Staff does not recommend comparing estimated actual FY 17/18 expenditures to the Proposed FY 18/19 Operating Budget. Staff recommends comparing the Adopted FY 17/18 Budget to the Proposed FY 18/19 Budget as presented in the following table:


FY 18/19 Proposed All Funds Operating Expenditures $17,719,817 Source: Town of LG Proposed Budget Page C-9
FY 17/18 Adopted All Funds Operating Expenditures $12,770,115 Source: Town of LG Adopted Budget Page C-9
Net increase $4,949,702


As the questioner noted, there is an increase recommended for Proposed FY 18/19 Operating Budget related to the major new items identified in the table below. The remaining expenses include increases to contracts due to Consumer Price Index increases and other items.


Major New Items FY 18/19 Proposed Budget
Payment from GF Pension/OPEB Reserve to PARS Pension Trust $3,100,000
General Plan Update $1,250,000
One-time tree trimming    $100,000
Total $4,450,000


Resident’s Response


As we have noted earlier, a budget vs budget comparison is useful in understanding changes in budget assumptions from year to year. However, what is more important is comparing prior year actual results to the current year budget to understand fundamental changes in cost structure. This is not a choice of picking one analysis over another. This is about doing both.

With regard to the Staff’s response we do want the Town Council to take note of the following:

  • It is clear that the increase in Operating Expenditures from 2018 projected actuals is largely due to the pension payment of $3,100,000 and the planned expenditure of $1,250,000 for the general plan update. We find it puzzling that such a large expenditure in support of the general plan update is not explicitly called out in the Town Manager’s transmittal letter. On page A-4 the Town Manager discusses the need to do a general plan update, but never mentions that $1,250,000 has been included in the FY 2019 budget for third party consultants.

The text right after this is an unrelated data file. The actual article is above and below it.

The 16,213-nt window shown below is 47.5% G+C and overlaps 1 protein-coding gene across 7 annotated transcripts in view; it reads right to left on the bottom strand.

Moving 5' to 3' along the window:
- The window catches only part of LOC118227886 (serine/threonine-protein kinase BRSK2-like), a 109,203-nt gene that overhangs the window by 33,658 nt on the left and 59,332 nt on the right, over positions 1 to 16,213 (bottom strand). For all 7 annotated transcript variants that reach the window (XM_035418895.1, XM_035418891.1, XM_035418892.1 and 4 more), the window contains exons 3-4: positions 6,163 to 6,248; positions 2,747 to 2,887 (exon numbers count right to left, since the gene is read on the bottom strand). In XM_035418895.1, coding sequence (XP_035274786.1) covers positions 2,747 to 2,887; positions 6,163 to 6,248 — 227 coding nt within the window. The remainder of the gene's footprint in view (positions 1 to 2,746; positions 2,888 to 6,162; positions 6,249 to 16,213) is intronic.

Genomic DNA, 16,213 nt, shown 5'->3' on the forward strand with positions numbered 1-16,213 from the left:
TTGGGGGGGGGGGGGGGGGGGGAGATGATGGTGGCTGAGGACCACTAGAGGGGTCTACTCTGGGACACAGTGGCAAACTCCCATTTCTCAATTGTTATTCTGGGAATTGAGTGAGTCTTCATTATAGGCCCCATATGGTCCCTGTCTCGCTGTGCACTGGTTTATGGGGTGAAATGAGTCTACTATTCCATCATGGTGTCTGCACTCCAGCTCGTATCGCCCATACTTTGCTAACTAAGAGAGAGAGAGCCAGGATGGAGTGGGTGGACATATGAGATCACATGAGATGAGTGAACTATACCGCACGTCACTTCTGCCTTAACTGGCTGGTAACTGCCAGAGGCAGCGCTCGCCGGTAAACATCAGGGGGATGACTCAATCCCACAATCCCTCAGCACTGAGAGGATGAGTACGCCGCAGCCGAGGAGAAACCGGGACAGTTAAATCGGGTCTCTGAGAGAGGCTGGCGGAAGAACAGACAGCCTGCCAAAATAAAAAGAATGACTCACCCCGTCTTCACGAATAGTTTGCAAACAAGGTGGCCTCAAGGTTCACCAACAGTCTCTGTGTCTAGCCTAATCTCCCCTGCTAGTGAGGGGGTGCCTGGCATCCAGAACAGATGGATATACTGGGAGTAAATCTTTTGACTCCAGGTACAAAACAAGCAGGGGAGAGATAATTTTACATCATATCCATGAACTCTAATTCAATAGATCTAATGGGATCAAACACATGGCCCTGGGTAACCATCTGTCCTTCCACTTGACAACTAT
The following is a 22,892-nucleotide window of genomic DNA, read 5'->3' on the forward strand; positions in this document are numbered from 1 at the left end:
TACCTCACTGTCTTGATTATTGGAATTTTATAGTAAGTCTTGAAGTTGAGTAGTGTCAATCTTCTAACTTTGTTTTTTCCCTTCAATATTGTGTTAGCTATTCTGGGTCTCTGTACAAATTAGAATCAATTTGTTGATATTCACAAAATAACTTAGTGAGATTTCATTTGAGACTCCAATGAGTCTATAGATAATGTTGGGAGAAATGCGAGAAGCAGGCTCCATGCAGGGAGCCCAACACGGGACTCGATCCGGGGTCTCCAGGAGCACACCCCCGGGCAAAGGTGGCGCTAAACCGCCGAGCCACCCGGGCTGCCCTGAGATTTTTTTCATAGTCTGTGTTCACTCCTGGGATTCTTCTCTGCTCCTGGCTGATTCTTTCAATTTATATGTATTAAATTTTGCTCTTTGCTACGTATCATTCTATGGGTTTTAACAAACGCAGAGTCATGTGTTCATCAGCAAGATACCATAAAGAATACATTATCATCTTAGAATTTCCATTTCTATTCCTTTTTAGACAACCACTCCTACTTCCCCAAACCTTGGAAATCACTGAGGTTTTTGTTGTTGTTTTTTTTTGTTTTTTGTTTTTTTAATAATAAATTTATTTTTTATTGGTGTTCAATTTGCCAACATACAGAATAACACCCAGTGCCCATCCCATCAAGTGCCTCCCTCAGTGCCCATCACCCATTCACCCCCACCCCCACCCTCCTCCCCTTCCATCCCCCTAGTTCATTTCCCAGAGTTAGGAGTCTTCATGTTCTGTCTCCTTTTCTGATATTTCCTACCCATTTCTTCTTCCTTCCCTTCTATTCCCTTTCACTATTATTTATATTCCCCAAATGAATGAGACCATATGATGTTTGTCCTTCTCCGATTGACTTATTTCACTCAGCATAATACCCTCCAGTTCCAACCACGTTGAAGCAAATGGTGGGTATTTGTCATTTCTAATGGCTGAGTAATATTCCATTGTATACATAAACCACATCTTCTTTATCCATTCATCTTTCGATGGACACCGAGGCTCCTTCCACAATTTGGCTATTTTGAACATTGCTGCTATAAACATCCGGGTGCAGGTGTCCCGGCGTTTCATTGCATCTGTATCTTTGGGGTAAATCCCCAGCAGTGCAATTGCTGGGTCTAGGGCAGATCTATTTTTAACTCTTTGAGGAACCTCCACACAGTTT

• The other item that we find puzzling is the large unfavorable variance in the projected actual operating expenditures in 2018 of $13,549,405 vs. the approved 2018 budget of $12,770,115. This represents an unfavorable spending variance of $779,290.There is no explanation as to why this has occurred. One can only assume, given the analysis the Staff has done comparing prior year’s budget to the current year’s budget, that the $779,290 are onetime expenses and therefore are not included in the FY 2019 budget. The Staff needs to explain this significant unfavorable variance so the Town Council can have a complete understanding of the FY 2019 budget.